Report: Feds say Meriter failed to react properly to infant injuries

A key federal health agency says UnityPoint Health-Meriter should have done more to prevent further episodes of substandard newborn care after an infant was found bruised in the hospital’s newborn ICU, according to a report in the Wisconsin State Journal.

The first incident, which occurred in April of 2017, was followed by four other cases where babies were injured, including skull and arm fractures, and the same nurse had cared for each infant, the report says. The nurse, who has not been identified, was suspended on Feb. 8 of this year, and the Madison Police Department is investigating the matter.

Following an inspection in mid February, the Centers for Medicare and Medicaid Services says the hospital should have done more to prevent the subsequent injuries, and notes that it failed to develop and implement an effective policy to prevent, investigate, and respond to allegations of suspected abuse.

In a letter dated Feb. 23, Maria Vergel De Dios, acting branch manager for the CMS office in Chicago, states the violations are serious enough to constitute an immediate threat to patient health safety.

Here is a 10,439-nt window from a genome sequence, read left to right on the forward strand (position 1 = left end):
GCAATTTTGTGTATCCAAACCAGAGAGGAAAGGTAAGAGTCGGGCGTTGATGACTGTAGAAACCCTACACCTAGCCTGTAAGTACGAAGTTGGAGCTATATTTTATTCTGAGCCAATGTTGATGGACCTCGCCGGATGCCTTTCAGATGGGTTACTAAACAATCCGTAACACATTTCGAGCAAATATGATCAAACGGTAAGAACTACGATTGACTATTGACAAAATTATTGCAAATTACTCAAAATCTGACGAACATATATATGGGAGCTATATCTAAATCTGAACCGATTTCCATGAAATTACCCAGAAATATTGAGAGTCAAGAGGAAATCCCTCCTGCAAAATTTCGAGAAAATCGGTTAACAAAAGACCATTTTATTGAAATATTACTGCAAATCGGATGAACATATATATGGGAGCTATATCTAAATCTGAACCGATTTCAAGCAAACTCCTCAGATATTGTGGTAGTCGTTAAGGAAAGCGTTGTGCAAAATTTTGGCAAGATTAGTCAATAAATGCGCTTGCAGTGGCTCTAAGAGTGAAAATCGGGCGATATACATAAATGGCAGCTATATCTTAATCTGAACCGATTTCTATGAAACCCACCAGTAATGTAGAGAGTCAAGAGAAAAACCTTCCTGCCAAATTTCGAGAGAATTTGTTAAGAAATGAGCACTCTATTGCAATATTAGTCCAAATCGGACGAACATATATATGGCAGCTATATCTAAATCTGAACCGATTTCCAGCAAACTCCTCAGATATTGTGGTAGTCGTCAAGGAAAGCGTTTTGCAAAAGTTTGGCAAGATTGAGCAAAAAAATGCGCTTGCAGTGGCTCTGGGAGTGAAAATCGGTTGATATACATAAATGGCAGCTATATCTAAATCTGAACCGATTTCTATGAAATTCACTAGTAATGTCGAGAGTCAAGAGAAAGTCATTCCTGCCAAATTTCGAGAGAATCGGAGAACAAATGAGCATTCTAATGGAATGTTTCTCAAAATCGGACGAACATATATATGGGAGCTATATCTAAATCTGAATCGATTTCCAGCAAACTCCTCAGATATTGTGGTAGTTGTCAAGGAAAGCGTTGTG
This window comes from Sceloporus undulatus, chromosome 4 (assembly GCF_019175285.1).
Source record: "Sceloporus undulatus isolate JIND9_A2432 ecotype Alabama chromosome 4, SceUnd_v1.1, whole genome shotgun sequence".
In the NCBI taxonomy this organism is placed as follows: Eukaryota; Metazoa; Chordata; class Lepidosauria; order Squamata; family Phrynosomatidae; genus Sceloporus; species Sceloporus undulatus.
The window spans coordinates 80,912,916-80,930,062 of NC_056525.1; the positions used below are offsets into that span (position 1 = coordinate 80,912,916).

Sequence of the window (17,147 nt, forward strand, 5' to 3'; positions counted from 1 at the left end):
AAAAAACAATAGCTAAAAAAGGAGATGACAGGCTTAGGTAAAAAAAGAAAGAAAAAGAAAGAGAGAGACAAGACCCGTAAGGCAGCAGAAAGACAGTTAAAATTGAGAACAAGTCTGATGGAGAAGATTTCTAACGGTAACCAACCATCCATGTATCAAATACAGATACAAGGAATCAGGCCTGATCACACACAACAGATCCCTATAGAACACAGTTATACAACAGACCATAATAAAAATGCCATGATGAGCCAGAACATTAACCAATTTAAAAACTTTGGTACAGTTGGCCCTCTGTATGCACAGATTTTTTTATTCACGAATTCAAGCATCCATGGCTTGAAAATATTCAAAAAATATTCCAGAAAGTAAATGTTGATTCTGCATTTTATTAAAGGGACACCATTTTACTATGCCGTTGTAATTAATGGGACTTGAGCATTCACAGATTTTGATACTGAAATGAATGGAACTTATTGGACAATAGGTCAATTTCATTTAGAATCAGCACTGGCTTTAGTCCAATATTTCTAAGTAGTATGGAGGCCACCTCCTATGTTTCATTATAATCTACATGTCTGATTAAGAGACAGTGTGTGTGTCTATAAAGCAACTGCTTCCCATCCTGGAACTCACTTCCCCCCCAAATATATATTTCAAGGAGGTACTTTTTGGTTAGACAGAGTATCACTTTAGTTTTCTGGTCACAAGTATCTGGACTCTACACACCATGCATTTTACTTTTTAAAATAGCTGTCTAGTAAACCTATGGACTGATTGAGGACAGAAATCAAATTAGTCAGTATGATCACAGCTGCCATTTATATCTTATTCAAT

As a result, the agency issued an “immediate jeopardy” violation, and the hospital’s Medicare contract could be terminated if the problem is not corrected. Medicare, the federal government’s health care program for seniors, represents a sizable portion of any hospital’s revenue stream.

The report says federal officials have accepted a hospital correction plan in which Meriter has assigned a security guard to the newborn unit and is putting cameras in all of the rooms. In addition, two people are now present for all patient care activities, and each nurse will have two patients instead of three.

To remove the threat of terminating the Medicare contract, officials also say Meriter must fix other unspecified problems.